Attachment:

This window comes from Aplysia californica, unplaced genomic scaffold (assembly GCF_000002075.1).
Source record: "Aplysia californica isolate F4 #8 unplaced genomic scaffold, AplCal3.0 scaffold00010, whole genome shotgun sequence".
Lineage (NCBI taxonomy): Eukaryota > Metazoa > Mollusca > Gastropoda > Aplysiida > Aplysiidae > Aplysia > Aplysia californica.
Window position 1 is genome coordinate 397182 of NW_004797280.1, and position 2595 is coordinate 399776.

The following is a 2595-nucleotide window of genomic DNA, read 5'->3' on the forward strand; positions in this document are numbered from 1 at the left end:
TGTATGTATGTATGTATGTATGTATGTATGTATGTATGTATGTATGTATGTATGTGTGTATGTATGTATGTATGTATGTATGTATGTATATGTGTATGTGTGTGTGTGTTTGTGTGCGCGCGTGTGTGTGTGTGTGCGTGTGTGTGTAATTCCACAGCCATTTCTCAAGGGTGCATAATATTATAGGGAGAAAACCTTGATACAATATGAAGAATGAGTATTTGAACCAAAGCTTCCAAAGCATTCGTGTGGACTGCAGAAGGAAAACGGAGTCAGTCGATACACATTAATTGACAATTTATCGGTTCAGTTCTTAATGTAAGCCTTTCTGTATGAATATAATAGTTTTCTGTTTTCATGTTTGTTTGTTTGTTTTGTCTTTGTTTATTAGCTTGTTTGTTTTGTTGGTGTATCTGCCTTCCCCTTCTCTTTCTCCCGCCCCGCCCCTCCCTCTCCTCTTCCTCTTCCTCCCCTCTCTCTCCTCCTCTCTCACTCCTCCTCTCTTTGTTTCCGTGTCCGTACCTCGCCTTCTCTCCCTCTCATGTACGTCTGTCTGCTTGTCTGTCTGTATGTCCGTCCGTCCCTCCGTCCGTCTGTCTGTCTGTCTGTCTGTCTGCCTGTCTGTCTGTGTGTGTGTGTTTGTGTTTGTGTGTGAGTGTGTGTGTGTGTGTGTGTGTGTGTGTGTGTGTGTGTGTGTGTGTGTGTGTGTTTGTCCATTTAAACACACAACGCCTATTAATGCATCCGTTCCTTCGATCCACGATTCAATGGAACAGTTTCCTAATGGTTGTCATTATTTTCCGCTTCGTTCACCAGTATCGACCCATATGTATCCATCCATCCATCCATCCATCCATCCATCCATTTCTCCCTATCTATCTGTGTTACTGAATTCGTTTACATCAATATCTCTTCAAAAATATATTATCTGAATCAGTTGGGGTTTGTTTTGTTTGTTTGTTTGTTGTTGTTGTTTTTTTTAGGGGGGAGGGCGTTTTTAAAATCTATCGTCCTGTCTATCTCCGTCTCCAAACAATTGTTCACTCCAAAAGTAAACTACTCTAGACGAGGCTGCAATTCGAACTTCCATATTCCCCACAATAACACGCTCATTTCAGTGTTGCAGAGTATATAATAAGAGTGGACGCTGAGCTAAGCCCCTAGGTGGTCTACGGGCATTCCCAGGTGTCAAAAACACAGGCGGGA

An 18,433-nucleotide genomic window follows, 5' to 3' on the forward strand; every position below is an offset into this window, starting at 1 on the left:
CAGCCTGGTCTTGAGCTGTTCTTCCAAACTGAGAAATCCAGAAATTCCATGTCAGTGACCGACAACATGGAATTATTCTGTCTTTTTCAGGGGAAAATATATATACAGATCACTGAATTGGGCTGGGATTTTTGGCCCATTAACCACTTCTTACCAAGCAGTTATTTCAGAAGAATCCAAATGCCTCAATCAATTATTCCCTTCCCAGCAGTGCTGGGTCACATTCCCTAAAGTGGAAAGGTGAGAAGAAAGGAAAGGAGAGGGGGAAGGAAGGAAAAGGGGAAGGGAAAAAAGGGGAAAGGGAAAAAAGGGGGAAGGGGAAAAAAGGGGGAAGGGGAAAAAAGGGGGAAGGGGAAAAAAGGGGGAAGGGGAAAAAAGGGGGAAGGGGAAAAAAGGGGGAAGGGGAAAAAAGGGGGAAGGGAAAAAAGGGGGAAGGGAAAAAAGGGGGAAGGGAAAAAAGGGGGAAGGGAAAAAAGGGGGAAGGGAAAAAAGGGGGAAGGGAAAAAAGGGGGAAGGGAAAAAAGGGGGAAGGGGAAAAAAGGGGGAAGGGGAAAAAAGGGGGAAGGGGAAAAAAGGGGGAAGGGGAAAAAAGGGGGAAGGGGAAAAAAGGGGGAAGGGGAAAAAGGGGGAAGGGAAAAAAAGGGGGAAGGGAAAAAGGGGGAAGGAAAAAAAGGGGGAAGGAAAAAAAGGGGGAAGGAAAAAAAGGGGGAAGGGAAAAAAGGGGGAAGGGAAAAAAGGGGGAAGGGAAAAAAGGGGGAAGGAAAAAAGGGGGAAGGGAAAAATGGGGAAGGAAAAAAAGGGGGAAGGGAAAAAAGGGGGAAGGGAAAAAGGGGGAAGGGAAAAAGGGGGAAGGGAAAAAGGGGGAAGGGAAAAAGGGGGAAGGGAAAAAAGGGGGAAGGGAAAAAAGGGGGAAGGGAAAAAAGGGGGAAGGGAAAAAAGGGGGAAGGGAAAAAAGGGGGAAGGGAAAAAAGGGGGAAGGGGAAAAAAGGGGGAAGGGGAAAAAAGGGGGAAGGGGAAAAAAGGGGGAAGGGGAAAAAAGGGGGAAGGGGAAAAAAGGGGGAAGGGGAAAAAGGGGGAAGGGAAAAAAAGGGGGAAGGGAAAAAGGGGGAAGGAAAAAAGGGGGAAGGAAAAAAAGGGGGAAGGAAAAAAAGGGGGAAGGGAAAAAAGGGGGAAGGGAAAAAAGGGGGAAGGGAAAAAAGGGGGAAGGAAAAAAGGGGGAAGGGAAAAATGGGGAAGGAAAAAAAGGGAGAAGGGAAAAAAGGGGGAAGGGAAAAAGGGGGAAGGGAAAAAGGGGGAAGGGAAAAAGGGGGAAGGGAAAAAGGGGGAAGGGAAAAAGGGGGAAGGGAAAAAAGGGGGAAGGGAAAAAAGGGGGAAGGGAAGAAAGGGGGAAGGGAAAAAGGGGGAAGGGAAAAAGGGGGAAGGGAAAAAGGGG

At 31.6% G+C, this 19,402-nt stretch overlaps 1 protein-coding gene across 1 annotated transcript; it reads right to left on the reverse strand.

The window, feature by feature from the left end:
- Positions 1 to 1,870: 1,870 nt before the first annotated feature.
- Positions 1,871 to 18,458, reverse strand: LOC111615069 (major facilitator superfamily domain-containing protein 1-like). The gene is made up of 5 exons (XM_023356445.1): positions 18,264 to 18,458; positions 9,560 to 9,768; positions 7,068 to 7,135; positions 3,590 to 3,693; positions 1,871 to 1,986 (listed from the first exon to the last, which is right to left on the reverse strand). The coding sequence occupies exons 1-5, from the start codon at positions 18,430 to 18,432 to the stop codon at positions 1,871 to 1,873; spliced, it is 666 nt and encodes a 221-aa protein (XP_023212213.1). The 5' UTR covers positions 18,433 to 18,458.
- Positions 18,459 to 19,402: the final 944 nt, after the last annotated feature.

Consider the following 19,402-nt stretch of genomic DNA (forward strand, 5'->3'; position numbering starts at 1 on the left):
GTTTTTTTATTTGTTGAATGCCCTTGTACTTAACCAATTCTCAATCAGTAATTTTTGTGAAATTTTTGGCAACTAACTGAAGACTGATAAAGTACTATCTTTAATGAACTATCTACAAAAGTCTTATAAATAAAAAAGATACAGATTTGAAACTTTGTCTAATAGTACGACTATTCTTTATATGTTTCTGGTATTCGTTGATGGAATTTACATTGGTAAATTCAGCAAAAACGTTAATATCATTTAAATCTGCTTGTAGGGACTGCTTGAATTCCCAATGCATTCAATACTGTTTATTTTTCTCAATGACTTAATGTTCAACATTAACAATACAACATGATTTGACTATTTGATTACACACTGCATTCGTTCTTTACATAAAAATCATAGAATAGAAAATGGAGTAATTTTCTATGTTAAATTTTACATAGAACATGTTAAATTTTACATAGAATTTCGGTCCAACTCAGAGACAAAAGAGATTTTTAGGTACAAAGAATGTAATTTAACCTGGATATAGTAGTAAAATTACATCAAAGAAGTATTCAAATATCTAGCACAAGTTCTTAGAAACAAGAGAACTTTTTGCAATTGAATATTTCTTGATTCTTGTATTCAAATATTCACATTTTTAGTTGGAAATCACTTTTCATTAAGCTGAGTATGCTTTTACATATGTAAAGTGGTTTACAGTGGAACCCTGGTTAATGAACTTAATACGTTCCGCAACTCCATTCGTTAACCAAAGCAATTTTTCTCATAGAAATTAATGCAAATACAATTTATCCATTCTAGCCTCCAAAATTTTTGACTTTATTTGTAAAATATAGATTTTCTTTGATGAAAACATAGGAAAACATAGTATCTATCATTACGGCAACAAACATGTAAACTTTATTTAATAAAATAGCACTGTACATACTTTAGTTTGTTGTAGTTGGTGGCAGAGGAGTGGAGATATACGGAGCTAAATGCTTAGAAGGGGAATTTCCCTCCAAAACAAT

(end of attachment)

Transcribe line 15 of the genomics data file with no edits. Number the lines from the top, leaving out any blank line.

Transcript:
GTTTTTTTATTTGTTGAATGCCCTTGTACTTAACCAATTCTCAATCAGTAATTTTTGTGAAATTTTTGGCAACTAACTGAAGACTGATAAAGTACTATCTTTAATGAACTATCTACAAAAGTCTTATAAATAAAAAAGATACAGATTTGAAACTTTGTCTAATAGTACGACTATTCTTTATATGTTTCTGGTATTCGTTGATGGAATTTACATTGGTAAATTCAGCAAAAACGTTAATATCATTTAAATCTGCTTGTAGGGACTGCTTGAATTCCCAATGCATTCAATACTGTTTATTTTTCTCAATGACTTAATGTTCAACATTAACAATACAACATGATTTGACTATTTGATTACACACTGCATTCGTTCTTTACATAAAAATCATAGAATAGAAAATGGAGTAATTTTCTATGTTAAATTTTACATAGAACATGTTAAATTTTACATAGAATTTCGGTCCAACTCAGAGACAAAAGAGATTTTTAGGTACAAAGAATGTAATTTAACCTGGATATAGTAGTAAAATTACATCAAAGAAGTATTCAAATATCTAGCACAAGTTCTTAGAAACAAGAGAACTTTTTGCAATTGAATATTTCTTGATTCTTGTATTCAAATATTCACATTTTTAGTTGGAAATCACTTTTCATTAAGCTGAGTATGCTTTTACATATGTAAAGTGGTTTACAGTGGAACCCTGGTTAATGAACTTAATACGTTCCGCAACTCCATTCGTTAACCAAAGCAATTTTTCTCATAGAAATTAATGCAAATACAATTTATCCATTCTAGCCTCCAAAATTTTTGACTTTATTTGTAAAATATAGATTTTCTTTGATGAAAACATAGGAAAACATAGTATCTATCATTACGGCAACAAACATGTAAACTTTATTTAATAAAATAGCACTGTACATACTTTAGTTTGTTGTAGTTGGTGGCAGAGGAGTGGAGATATACGGAGCTAAATGCTTAGAAGGGGAATTTCCCTCCAAAACAAT